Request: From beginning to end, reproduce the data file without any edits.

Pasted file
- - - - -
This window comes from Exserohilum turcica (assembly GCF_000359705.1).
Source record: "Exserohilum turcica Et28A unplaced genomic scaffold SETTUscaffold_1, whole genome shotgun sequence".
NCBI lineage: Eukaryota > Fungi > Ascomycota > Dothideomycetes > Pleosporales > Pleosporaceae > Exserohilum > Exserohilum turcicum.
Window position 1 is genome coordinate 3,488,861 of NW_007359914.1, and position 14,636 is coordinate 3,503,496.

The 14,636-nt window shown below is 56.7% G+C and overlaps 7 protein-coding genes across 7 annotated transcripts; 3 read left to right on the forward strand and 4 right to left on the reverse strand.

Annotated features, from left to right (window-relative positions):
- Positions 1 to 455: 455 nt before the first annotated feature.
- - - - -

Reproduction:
This window comes from Exserohilum turcica (assembly GCF_000359705.1).
Source record: "Exserohilum turcica Et28A unplaced genomic scaffold SETTUscaffold_1, whole genome shotgun sequence".
NCBI lineage: Eukaryota > Fungi > Ascomycota > Dothideomycetes > Pleosporales > Pleosporaceae > Exserohilum > Exserohilum turcicum.
Window position 1 is genome coordinate 3,488,861 of NW_007359914.1, and position 14,636 is coordinate 3,503,496.

The 14,636-nt window shown below is 56.7% G+C and overlaps 7 protein-coding genes across 7 annotated transcripts; 3 read left to right on the forward strand and 4 right to left on the reverse strand.

Annotated features, from left to right (window-relative positions):
- Positions 1 to 455: 455 nt before the first annotated feature.